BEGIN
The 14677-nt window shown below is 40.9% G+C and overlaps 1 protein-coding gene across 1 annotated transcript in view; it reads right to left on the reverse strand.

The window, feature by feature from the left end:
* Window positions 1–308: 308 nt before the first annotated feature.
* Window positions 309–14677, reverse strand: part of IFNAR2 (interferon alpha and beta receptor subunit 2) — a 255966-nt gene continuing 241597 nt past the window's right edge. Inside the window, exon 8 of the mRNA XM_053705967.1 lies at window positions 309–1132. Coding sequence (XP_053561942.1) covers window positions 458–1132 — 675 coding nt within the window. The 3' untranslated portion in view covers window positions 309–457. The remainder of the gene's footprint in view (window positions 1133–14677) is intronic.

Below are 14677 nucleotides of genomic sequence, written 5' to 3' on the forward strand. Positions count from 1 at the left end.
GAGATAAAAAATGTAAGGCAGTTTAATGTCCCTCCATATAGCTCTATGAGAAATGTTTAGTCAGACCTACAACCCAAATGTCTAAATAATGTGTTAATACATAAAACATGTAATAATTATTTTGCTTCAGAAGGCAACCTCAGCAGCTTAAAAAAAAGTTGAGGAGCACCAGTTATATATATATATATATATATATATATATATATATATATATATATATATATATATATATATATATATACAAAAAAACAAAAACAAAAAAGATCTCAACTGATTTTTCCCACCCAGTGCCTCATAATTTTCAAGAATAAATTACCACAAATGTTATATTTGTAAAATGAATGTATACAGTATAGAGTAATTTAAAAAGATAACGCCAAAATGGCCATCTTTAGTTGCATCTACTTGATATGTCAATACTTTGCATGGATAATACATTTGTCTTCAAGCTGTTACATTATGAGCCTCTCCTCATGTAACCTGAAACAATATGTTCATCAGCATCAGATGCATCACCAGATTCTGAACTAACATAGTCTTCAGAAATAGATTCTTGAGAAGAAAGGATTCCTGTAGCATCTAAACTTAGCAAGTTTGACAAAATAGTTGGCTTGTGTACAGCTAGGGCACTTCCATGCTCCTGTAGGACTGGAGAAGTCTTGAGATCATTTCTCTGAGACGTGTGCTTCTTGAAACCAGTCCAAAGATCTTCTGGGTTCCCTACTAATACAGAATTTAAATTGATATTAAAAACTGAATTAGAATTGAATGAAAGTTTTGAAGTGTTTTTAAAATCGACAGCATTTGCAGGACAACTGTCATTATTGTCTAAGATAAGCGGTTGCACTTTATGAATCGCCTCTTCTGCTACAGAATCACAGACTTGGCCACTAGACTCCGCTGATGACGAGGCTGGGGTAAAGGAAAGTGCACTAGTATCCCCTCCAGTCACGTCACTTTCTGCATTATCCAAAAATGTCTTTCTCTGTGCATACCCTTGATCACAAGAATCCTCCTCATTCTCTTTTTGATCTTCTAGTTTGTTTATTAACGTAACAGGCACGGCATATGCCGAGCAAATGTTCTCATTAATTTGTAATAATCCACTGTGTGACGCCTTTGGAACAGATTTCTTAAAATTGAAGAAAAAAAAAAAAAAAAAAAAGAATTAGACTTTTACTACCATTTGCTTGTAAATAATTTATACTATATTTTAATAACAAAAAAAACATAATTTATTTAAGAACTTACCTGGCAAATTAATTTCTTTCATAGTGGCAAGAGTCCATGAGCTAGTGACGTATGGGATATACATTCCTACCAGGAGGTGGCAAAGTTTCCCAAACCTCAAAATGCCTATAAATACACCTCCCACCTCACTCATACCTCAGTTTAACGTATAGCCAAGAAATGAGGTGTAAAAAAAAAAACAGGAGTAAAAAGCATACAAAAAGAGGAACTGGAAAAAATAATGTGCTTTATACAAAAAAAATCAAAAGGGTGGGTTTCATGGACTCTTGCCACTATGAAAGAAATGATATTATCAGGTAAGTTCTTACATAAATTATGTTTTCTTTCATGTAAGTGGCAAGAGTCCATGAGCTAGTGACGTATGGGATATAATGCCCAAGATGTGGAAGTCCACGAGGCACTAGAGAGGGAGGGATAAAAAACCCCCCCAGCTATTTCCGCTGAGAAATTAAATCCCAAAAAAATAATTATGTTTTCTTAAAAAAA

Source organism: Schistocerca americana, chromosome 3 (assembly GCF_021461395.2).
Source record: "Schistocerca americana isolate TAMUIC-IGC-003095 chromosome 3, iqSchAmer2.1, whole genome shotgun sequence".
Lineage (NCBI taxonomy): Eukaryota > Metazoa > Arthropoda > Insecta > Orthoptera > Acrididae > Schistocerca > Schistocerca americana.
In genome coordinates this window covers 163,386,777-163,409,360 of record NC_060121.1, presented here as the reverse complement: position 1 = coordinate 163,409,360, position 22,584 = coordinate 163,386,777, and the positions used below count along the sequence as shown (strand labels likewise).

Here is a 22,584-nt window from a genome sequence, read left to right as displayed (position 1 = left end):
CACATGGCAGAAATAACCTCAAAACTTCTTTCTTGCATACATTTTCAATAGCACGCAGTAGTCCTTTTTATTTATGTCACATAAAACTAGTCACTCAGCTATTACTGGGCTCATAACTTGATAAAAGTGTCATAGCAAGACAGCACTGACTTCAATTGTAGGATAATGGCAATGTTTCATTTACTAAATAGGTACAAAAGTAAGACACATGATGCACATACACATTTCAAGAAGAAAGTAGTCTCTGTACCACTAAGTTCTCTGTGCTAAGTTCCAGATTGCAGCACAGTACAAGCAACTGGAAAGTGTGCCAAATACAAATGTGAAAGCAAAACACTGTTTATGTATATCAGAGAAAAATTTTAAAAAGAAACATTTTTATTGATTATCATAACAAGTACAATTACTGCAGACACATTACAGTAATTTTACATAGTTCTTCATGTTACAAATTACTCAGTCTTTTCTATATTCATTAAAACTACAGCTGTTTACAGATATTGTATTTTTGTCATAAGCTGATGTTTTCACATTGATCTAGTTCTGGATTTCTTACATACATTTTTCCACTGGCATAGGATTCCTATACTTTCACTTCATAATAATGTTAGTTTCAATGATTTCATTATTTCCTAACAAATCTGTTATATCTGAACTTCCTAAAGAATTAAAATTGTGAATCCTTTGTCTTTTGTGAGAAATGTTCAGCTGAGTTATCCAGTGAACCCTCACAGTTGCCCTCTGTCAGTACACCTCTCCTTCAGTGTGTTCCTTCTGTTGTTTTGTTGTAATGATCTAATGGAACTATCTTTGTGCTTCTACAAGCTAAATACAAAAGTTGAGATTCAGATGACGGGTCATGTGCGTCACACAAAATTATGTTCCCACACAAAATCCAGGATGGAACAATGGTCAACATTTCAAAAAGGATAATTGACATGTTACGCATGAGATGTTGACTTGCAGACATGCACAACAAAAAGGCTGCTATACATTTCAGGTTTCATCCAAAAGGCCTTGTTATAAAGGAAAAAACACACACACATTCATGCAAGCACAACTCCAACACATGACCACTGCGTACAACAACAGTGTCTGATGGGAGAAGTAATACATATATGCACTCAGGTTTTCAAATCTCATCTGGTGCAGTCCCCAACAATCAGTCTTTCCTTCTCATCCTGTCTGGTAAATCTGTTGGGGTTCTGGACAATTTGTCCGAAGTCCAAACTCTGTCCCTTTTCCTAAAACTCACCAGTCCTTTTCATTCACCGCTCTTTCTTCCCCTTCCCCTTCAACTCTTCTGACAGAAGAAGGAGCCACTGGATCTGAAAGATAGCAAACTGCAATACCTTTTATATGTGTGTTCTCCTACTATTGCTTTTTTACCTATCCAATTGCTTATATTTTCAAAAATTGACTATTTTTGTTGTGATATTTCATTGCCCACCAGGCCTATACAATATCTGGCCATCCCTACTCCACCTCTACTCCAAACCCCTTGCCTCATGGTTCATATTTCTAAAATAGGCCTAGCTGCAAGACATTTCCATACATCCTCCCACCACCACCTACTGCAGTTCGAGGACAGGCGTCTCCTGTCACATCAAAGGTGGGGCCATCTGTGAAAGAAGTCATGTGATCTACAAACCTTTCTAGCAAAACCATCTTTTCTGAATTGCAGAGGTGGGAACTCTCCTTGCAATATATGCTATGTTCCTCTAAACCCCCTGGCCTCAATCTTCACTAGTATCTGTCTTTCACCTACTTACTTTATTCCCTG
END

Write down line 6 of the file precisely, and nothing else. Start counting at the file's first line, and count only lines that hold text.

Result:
GAGATAAAAAATGTAAGGCAGTTTAATGTCCCTCCATATAGCTCTATGAGAAATGTTTAGTCAGACCTACAACCCAAATGTCTAAATAATGTGTTAATACATAAAACATGTAATAATTATTTTGCTTCAGAAGGCAACCTCAGCAGCTTAAAAAAAAGTTGAGGAGCACCAGTTATATATATATATATATATATATATATATATATATATATATATATATATATATATATATATATATATACAAAAAAACAAAAACAAAAAAGATCTCAACTGATTTTTCCCACCCAGTGCCTCATAATTTTCAAGAATAAATTACCACAAATGTTATATTTGTAAAATGAATGTATACAGTATAGAGTAATTTAAAAAGATAACGCCAAAATGGCCATCTTTAGTTGCATCTACTTGATATGTCAATACTTTGCATGGATAATACATTTGTCTTCAAGCTGTTACATTATGAGCCTCTCCTCATGTAACCTGAAACAATATGTTCATCAGCATCAGATGCATCACCAGATTCTGAACTAACATAGTCTTCAGAAATAGATTCTTGAGAAGAAAGGATTCCTGTAGCATCTAAACTTAGCAAGTTTGACAAAATAGTTGGCTTGTGTACAGCTAGGGCACTTCCATGCTCCTGTAGGACTGGAGAAGTCTTGAGATCATTTCTCTGAGACGTGTGCTTCTTGAAACCAGTCCAAAGATCTTCTGGGTTCCCTACTAATACAGAATTTAAATTGATATTAAAAACTGAATTAGAATTGAATGAAAGTTTTGAAGTGTTTTTAAAATCGACAGCATTTGCAGGACAACTGTCATTATTGTCTAAGATAAGCGGTTGCACTTTATGAATCGCCTCTTCTGCTACAGAATCACAGACTTGGCCACTAGACTCCGCTGATGACGAGGCTGGGGTAAAGGAAAGTGCACTAGTATCCCCTCCAGTCACGTCACTTTCTGCATTATCCAAAAATGTCTTTCTCTGTGCATACCCTTGATCACAAGAATCCTCCTCATTCTCTTTTTGATCTTCTAGTTTGTTTATTAACGTAACAGGCACGGCATATGCCGAGCAAATGTTCTCATTAATTTGTAATAATCCACTGTGTGACGCCTTTGGAACAGATTTCTTAAAATTGAAGAAAAAAAAAAAAAAAAAAAAGAATTAGACTTTTACTACCATTTGCTTGTAAATAATTTATACTATATTTTAATAACAAAAAAAACATAATTTATTTAAGAACTTACCTGGCAAATTAATTTCTTTCATAGTGGCAAGAGTCCATGAGCTAGTGACGTATGGGATATACATTCCTACCAGGAGGTGGCAAAGTTTCCCAAACCTCAAAATGCCTATAAATACACCTCCCACCTCACTCATACCTCAGTTTAACGTATAGCCAAGAAATGAGGTGTAAAAAAAAAAACAGGAGTAAAAAGCATACAAAAAGAGGAACTGGAAAAAATAATGTGCTTTATACAAAAAAAATCAAAAGGGTGGGTTTCATGGACTCTTGCCACTATGAAAGAAATGATATTATCAGGTAAGTTCTTACATAAATTATGTTTTCTTTCATGTAAGTGGCAAGAGTCCATGAGCTAGTGACGTATGGGATATAATGCCCAAGATGTGGAAGTCCACGAGGCACTAGAGAGGGAGGGATAAAAAACCCCCCCAGCTATTTCCGCTGAGAAATTAAATCCCAAAAAAATAATTATGTTTTCTTAAAAAAA